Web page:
STORY AND PHOTOS BY SUSAN HARRISON/Vice-President, Le Temps des Guitares Association

(A note from CG editor Blair Jackson: Purely by coincidence, my spring trip to France took my wife and me to the Lot region and to lodgings just half an hour from Puy L’Evêque, which has hosted a small guitar festival the past three years. Alas, we were there too early in the year to actually attend the festival, but we enjoyed a nice lunch and tour of the region with one of the festival’s principals, Susan Harrison. I asked Susan to write up an account of this year’s typically eclectic offering, which once again, proved to be a great success. Her account follows.)

The months of preparation by our small team of volunteers were all worth it. The third year of the Le Temps des Guitares festival was indeed the best yet, with the more than 1,100 people attending a testament to its success.

The small town of Puy l’Evêque in the Lot Valley has a medieval center that cascades down the hill to the river Lot.  But not content with relying on this heritage, and the obvious attractions of Cahors wine, walnut orchards, and the gastronomic offerings of duck and Cabecou goat cheese, they see their role as cultural leader for the area. The open-air Theatre de Verdure amphitheatre is an ideal spot for all sorts of concerts and theatrical presentations, accommodating 400 or more spectators in a natural courtyard, with the church of Saint-Saveur (mostly constructed between the 14th and 16th centuries) immediately above, offer a fall-back as a venue in case of a summer storm. The festival team do a fine job of transforming this site into a colorful village setting, with the help of the municipal team, local plant suppliers, caterers, and of course wine makers. Music and wine make a delicious combination.

Saint-Sauveur church and the amphitheatre where the festival takes place. Photo: Regan McMahon

The Artistic Directors and originators of the festival, Olivier Bensa and Cecile Cardinot, recognized as top guitarists in France and abroad, set out once again to provide an eclectic mix of styles. With eight different concerts over the four evenings, this was achieved—and then some. The first night saw virtuoso Liat Cohen play some of the classic repertoire from Villa-Lobos, Tárrega, and Bach. That was followed by Valérie Duchateau with her special show The Guitar Sings Barbara evoking the 20th century work of singer Barbara Brodi (1930–1997), the “Lady in Black,” who rose to prominence singing songs by such French pop music icons as Jaques Brel and George Brassens, but then composed many of her own songs rather than always singing the work of male writers. Duchateau’s guitar did the singing on many recognizable songs, but the poetry was spoken—complete with a single rose and a candle setting the atmosphere.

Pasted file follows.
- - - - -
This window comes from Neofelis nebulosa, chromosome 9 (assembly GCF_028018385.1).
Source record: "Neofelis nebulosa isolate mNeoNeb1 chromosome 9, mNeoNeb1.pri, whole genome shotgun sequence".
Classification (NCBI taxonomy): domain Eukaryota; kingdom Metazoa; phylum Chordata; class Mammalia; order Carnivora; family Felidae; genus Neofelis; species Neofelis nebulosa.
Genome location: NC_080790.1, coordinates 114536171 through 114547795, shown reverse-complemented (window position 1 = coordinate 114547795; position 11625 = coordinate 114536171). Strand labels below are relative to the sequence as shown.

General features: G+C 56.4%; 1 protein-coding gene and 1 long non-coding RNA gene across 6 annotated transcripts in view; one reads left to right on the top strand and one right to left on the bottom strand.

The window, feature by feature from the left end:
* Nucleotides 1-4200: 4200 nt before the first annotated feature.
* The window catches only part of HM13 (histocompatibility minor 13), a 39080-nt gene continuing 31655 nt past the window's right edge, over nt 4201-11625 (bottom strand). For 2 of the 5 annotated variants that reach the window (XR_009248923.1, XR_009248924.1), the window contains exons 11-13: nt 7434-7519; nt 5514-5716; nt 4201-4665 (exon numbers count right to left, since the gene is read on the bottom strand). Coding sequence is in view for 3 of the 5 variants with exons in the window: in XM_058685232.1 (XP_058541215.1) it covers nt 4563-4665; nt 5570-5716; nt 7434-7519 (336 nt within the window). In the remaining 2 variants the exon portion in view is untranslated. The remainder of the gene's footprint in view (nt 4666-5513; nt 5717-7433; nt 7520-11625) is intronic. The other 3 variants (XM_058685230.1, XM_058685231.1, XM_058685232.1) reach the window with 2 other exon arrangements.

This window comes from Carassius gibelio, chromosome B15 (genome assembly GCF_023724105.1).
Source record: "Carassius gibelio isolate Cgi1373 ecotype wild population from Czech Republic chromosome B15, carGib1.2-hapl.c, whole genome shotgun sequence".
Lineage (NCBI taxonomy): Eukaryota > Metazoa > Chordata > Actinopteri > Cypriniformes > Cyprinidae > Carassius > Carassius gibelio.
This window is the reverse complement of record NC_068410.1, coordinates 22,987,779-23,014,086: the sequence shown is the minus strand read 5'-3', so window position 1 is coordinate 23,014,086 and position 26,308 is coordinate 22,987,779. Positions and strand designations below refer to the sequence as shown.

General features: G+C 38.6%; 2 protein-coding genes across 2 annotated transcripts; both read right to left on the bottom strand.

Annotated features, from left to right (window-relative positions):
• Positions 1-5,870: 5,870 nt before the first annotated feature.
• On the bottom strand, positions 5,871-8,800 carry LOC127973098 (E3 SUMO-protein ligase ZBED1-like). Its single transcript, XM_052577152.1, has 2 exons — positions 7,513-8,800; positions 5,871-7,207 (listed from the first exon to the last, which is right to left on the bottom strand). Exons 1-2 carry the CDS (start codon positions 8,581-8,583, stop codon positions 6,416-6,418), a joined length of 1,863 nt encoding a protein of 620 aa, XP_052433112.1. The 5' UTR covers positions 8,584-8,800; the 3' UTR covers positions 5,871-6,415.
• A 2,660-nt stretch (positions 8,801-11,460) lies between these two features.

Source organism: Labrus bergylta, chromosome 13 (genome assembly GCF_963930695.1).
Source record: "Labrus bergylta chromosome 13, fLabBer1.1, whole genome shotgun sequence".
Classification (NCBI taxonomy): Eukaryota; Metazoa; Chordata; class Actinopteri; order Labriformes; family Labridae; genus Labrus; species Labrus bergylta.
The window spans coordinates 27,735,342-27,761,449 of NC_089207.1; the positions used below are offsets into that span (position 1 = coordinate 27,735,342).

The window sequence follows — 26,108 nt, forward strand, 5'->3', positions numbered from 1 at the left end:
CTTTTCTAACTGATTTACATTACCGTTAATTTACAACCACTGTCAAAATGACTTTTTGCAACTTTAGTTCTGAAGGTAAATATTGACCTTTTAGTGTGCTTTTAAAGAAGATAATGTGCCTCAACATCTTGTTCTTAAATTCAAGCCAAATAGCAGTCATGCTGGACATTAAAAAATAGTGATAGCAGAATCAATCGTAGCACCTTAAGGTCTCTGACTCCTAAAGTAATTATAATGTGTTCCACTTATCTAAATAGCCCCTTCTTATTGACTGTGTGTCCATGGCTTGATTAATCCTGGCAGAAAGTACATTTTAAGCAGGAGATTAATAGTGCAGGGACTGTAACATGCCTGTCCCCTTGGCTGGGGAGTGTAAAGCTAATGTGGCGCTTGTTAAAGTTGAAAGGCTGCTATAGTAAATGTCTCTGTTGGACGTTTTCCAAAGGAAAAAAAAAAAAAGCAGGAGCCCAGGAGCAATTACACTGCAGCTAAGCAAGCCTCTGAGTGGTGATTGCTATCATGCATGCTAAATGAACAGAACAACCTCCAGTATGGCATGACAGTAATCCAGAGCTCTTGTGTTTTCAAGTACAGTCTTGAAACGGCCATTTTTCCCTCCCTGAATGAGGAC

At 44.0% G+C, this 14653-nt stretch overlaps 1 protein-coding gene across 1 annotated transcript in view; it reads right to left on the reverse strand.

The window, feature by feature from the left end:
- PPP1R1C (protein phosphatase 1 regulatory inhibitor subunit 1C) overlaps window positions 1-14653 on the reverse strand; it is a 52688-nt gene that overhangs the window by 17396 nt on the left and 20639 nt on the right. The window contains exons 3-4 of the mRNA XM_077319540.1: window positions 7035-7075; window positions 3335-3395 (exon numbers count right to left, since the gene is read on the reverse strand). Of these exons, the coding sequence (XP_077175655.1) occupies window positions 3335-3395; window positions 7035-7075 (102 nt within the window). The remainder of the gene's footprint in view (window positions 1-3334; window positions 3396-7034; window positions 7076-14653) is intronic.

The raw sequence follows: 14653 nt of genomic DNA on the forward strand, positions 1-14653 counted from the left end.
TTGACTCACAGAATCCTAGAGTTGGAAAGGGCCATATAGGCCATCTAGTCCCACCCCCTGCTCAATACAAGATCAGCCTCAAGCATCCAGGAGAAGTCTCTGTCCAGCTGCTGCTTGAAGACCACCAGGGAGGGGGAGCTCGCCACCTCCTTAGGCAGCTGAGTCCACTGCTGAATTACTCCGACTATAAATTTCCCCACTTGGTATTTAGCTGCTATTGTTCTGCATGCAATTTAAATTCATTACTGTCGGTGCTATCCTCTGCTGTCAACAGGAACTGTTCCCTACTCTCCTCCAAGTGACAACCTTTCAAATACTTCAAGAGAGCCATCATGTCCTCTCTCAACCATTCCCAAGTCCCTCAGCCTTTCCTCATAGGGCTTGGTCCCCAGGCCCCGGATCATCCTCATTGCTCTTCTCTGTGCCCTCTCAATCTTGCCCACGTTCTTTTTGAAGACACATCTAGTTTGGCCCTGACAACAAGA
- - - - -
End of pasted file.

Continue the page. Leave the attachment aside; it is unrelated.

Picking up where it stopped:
The second night, Stephanie Jones, young Australian now furthering her studies in Augsburg, Germany, charmed the audience with works by Regondi, Piazzolla, and William Walton. Her presentation, composure, and lightness of touch were delightful. Rarely have the depth and energy of Walton’s Bagatelles been so well conveyed. She was followed by Joseph Tawadros, Egyptian by birth, Australian by education, Londoner by recent adoption, playing the oud.  He has performed with some greats, including the BBC Symphony Orchestra; this time this colorful personality was playing his own compositions solo, with passion and some flamboyance, but also with introspection and humor—to great acclaim from the crowd.


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Stephanie Jones

Joseph Tawadros and his oud

On the third night, the hugely talented guitarist Alexandre Bernoud played some of the more recent classics—Albéniz, Barrios, Piris, and Martin, then some recognizable Roland Dyens arrangements of French songs, which, though difficult, he made flow so easily (and also were very well received). Following him, and by way of contrast, the Freres Méduses (Jellyfish Brothers)—Frenchman from Toulouse Benoit Albert, with American Randall Avers—purposely moved off traditional repertoire in favor of Benoit’s own compositions. Their modern style is technically brilliant, but perhaps not such easy listening for some. Thankfully, the threatening  rain held off!

Alexandre Bernoud

Freres Méduses: Benoit Albert (L) and Randall Avers

On the final night, Saturday evening, local heroes Bensa-Cardinot started with John Dowland, with Olivier Bensa on the lute accompanying Cecile Cardinot’s lovely, pure voice. Then it was back to guitars with Piazzolla. Their encore was  a “four-handed” lute piece by Dowland, yes, played on a single lute, to great delight and amusement. Then, the stage was turned over to Ballaké Sissoko from Mali, with his wonderful and hypnotic 21-string Kora. The audience wanted that delicate melody to continue all night, especially one Senegalese woman present who had tears in her eyes. The capper for his program was a guest appearance by Joseph Tawadros, who brought on his oud for an unplanned, magical, and completely spellbinding jam session that brought the house down. A grand finale indeed!

How will we be able to follow that next July?

Olivier Bensa and Cecile Cardinot: Four hands, one lute

Ballaké Sissoko